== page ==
- The Washington Times - Friday, March 22, 2002

On Feb. 10, 1942, just 65 days after the Japanese attack on Pearl Harbor, the U.S. government shut down civilian automobile production in order to produce war munitions.

Before production ceased, Ford Motor Company had manufactured hundreds of the top-of-the-line Super DeLuxe station wagons, each of which carried a base price of $1,125.

Following World War II, civilian auto production resumed with most manufacturers offering 1946, 1947 and 1948 models that were only slightly altered prewar cars.

That's when Ken Gross became intimately acquainted with a 1948 Ford Super DeLuxe wood-bodied wagon. He was a high school student in Swampscott, Mass. back when grocery stores still delivered food to the customer's doorstep. He delivered food for the Farm Store in a 1948 Ford provided by the grocer. The teen-ager spent many happy hours behind the two-spoke steering wheel.

That was before he went on to a career as an automotive writer. Various cars have come and gone into his life, but the memory of the old Ford woody never faded.

In 1998, knowing of his father's fondness for the car of his youth, Christopher Gross, lead singer of the Spin Doctors, urged him to take action and buy such a car to fulfill the need or at least the want.

Mr. Gross, then director of the Petersen Automotive Museum in Los Angeles, contacted a broker specializing in wood-bodied station wagons. He requested a 1946, 1947 or 1948 Ford similar to the grocer's car.

The broker sent him leads on several cars; however, by the time Mr. Gross arranged to have a trusted friend inspect the car, it was sold.

"I didn't want to buy a car sight unseen," Mr. Gross explains.

Finally, the broker suggested a

1942 Ford, virtually identical to the postwar models.

A hesitant Mr. Gross said he wanted a Columbia rear end.

"You can put one in," the broker countered.

Mr. Gross remained reluctant until the broker offered a money-back deal if he weren't satisfied.

The Phoebe Gray metallic 1942 Ford with birch-wood panels in a maple skeleton was trucked from Chicago to the Peterson Museum where an amazed Mr. Gross said, "It's as advertised, only better." A cursory inspection disclosed that the car did, indeed, have a Columbia rear end. Each of the 14 panes of flat glass survived the trip to California.

Mr. Gross fired up the 239-cubic-inch 1948 Mercury flathead V-8 that had replaced the original 221-cubic-inch Ford V-8, and happily drove on 6 x 16-inch tires the 13 miles to his home, at the time, in Manhattan Beach, Calif. At 3,468 pounds the wagon is the heaviest Ford car built in 1942.

"This is a great engine," Mr. Gross enthuses. "It runs as well on seven cylinders as it does on eight."

Mr. Gross installed headers so that he could have dual exhaust pipes with the accompanying delightful sould tumbling through the Smithy mufflers. "Since it looks like a motor boat," Mr. Gross said, "It should sound like a motor boat."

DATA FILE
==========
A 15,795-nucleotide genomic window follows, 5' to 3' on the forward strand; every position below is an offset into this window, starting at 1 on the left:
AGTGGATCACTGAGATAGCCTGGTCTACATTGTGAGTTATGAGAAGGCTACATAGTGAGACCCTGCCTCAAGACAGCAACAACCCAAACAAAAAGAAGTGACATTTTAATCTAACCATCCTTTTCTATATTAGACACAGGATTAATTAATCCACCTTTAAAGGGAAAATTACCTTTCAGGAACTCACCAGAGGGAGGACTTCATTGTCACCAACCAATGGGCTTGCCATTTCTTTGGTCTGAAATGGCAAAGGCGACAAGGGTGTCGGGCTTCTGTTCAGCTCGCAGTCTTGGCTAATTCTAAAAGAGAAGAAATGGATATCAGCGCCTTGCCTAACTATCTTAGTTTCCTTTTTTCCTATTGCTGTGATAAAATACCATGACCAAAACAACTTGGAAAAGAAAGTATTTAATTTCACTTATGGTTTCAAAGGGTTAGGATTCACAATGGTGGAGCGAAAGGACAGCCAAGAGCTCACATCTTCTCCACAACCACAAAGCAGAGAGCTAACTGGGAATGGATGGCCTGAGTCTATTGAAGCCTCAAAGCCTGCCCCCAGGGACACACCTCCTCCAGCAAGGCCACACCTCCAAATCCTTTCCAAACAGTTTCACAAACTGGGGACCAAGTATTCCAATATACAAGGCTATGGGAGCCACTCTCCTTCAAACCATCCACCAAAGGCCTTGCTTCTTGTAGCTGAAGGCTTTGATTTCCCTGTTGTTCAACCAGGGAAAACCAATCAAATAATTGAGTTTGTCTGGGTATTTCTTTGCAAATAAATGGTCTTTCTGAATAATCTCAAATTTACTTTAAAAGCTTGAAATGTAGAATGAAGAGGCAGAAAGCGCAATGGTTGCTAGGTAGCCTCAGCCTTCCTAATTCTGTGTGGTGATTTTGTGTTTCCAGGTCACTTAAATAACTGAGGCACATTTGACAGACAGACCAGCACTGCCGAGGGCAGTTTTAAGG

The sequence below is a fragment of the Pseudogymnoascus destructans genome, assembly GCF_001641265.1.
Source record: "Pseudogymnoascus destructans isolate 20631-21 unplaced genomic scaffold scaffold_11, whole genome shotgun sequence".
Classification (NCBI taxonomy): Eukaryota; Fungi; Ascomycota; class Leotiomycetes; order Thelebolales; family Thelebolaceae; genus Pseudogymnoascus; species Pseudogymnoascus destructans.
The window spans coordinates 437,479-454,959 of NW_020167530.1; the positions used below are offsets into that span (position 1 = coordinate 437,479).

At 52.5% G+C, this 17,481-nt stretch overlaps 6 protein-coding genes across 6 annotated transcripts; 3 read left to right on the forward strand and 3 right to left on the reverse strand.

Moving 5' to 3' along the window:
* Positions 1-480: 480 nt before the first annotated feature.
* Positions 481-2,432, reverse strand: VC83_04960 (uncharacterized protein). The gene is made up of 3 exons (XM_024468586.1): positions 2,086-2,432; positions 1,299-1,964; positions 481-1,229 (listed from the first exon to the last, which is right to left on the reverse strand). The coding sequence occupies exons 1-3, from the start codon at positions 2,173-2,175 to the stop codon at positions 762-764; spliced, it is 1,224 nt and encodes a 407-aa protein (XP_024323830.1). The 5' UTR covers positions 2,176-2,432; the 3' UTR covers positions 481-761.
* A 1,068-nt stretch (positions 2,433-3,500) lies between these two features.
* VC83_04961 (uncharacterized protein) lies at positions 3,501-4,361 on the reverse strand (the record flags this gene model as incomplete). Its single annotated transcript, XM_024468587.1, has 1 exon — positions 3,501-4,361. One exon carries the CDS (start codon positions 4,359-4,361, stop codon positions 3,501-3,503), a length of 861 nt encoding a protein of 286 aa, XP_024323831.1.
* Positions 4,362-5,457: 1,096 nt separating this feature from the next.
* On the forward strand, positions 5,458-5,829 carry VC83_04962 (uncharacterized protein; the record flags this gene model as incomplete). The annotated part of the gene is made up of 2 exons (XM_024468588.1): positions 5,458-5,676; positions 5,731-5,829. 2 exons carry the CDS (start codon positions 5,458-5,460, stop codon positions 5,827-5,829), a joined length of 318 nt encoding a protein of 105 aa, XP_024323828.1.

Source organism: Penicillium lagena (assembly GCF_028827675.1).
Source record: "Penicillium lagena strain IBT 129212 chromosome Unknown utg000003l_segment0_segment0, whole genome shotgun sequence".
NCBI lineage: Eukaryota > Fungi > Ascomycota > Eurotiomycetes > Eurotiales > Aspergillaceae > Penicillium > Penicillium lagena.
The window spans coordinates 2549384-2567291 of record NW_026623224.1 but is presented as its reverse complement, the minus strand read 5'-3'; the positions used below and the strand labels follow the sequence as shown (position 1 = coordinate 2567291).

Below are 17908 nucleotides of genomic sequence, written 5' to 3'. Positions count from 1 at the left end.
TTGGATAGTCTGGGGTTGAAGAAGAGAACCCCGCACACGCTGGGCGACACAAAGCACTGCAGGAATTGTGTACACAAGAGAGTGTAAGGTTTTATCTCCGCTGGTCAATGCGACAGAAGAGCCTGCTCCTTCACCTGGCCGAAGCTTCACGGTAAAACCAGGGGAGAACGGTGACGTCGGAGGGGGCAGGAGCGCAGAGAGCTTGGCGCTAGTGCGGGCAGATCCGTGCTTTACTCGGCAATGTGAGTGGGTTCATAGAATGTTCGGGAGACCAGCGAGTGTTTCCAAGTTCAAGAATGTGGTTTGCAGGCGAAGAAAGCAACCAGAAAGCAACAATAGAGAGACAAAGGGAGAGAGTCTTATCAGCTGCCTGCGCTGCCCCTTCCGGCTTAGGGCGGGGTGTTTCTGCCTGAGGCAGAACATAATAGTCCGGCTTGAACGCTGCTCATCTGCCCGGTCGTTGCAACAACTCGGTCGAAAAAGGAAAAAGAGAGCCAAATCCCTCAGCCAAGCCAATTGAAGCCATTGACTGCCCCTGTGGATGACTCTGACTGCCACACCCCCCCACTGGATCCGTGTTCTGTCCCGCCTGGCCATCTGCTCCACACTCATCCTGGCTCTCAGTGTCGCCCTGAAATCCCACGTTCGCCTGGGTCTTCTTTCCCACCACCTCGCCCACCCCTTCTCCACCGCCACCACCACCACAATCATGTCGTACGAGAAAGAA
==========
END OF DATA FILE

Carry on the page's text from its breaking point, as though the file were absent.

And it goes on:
As Mr. Gross recalls, the old Ford woody wagon transcends social and economic classes, which enhances their appeal. "People make a big deal of three-row seating now," he observes, "when it was available 60 years ago."

This prewar Ford abounds in nice touches including an eight-day Waltham clock that works, Mr. Gross boasts. He points out that adjoining the wood-grained portions of the dashboard is honey-colored plastic trim, offered only on 1942 models.

At the base of the two-piece windshield is the plasticknob to control the vacuum-powered windshield wipers.

Under the dashboard is the three-door heater that could actually warm the cavernous interior if the outside temperature weren't too cold.

Above the windshield is a bona fide aftermarket Fulton sun visor and protecting the front of the rear fenders are rubber gravel guards.

"The wood is mostly original, which I like," Mr. Gross said. The top is supported by 19 longitudinal wooden slats. "The wood symbolizes an era," Mr. Gross said. "When I drive it down the street, it makes people happy. It makes people smile."

The records indicate that Mr. Gross is the sixth owner of the Ford, which once was a Warner Bros. property. "It's just a thoroughly nice old car," Mr. Gross explains. "It's relatively trouble-free."

The handsome Ford has roll-up windows in the rear doors, a first in 1942. To accommodate the metal-shrouded spare tire on the tailgate, Ford continued to use a 1941 rear bumper with a clearance relief even though it did not match the heavier-appearing 1942 front bumper.

While in California, Mr. Gross never hesitated to take his rare Ford on 150-mile coastal trips with wife Trish, son Jake and daughter Kayla.

Last August, the family moved to Virginia, with the Ford following a month later undamaged.

"With the eight vacuum-tube radio warmed up, the wood body creaking and seven of my best friends aboard," Mr. Gross said, "what could be better than that?"

Mr. Gross concludes, "I can't imagine not having one."

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